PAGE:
It’s never too soon to start planning and saving for retirement. If you plan to retire at what Social Security calls your "normal" retirement age—66 or 67 for most people—you could have several decades to save. But if you want to retire at 40, you're going to have to save far more aggressively. That doesn’t mean you can’t do it. Here are some ideas.
- It's possible to retire by 40, but it takes a lot of planning (and aggressive saving) to do it.
- Start by running the numbers to find out how much money you'd need to save each month to retire early—and then decide if that’s feasible.
- If your savings target seems out of reach, look for ways to spend less and earn more now, or adjust your expectations for retirement (or both).
Envision Your Ideal Retirement
Retirement means something different to just about everyone. If you plan to retire by 40, you need to think about how you’re going to spend the next four decades or so after that, assuming you have a relatively normal life expectancy.
Do you plan to travel part of the year, for example, or become a full-time nomad? How will your day-to-day spending habits change? Will any of your expenses go up or down? Will you still work part time? Do you have plans to launch a business? Do you want to volunteer or start your own nonprofit?
When you’ve thought it through and come up with a ballpark budget for how much money you expect to spend in retirement, you can dig into the other side of the equation—how much you'll need to save to make it happen.
The 2019 Retirement Confidence Survey from the Employee Benefit Research Institute found that one in three Americans think they’ll need at least $1 million to enjoy a comfortable retirement. Unfortunately, the average retirement savings across all Americans was $89,300 in 2023.
Set a Savings Goal
Nailing down a savings goal is difficult enough under normal circumstances. But it’s considerably more so if you want to retire early. One rule of thumb recommends multiplying your desired annual income in retirement by 25 to come up with a savings goal. So, if you want to have $50,000 a year for 25 years, you’d need $1.25 million. But that assumes you retire at a relatively conventional age. If you’re looking at an extra 20 years in retirement, you’d need more like $2.25 million instead.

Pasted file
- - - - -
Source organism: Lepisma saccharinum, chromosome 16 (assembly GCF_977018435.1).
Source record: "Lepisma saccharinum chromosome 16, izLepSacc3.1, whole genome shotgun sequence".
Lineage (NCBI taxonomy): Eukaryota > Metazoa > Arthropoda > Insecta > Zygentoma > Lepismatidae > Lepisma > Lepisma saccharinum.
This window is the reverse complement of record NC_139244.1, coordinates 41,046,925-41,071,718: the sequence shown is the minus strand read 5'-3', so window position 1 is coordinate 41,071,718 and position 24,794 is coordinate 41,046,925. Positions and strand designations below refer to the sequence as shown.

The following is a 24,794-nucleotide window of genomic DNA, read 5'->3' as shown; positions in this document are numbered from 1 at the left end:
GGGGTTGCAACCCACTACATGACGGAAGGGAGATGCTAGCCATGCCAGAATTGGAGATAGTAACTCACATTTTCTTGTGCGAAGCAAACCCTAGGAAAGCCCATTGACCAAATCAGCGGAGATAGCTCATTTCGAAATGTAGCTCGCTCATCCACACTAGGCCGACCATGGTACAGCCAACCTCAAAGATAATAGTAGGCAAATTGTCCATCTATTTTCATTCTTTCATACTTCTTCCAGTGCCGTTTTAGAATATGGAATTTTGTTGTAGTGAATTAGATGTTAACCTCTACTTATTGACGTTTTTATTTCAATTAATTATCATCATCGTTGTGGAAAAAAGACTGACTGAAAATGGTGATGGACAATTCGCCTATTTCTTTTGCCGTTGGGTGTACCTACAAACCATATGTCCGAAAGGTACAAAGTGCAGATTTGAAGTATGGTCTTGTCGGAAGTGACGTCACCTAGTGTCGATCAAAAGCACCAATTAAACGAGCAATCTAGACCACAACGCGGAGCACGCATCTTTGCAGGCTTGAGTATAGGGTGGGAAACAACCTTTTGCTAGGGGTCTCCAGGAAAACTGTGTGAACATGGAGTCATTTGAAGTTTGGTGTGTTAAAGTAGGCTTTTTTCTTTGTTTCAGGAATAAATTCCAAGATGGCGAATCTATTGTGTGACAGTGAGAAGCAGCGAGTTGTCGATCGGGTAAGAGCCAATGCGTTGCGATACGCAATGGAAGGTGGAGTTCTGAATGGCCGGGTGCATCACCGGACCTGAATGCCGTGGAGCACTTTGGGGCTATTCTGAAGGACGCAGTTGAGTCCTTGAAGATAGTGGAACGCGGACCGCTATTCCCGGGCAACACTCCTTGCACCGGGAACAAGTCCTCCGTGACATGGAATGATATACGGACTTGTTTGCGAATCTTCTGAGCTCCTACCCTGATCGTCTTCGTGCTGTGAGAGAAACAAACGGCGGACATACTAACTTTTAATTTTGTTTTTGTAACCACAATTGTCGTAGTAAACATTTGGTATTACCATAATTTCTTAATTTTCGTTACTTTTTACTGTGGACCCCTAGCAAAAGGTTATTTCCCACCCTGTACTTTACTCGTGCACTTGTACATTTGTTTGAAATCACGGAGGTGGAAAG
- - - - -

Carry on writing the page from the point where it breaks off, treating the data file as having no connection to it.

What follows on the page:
Of course, you may be able to set the numbers a little lower if you’ll have money coming in from a side hustle or a business in retirement. Also, take a second look at your budget to see if you can get by with less income each year (that’s one reason some people retire abroad). And be sure you factor in Social Security payments for when you reach your 60s. You'll need to have paid into the system for at least 40 quarters, or 10 years, to qualify.
Estimate Your Savings Growth
When you have an idea of what your long-term goal is, look at how much you already have saved and how long you have until you turn 40. This gives you a framework for how much you'll need to save each year and each month to get there.
Let’s say you’re 25 years old, you're making $50,000 a year, you’re just beginning to save, and you want to accumulate $1 million. If you save half of your income each month ($2,083), you could have about $660,000 when you retire at 40. That could translate into about $1,222 a month in income over 45 years of retirement.
Keep in mind that this is an overly simplified example. It assumes a 7% annualized return for the 15 years before you retire, and then equal monthly withdrawals for the next 45 years.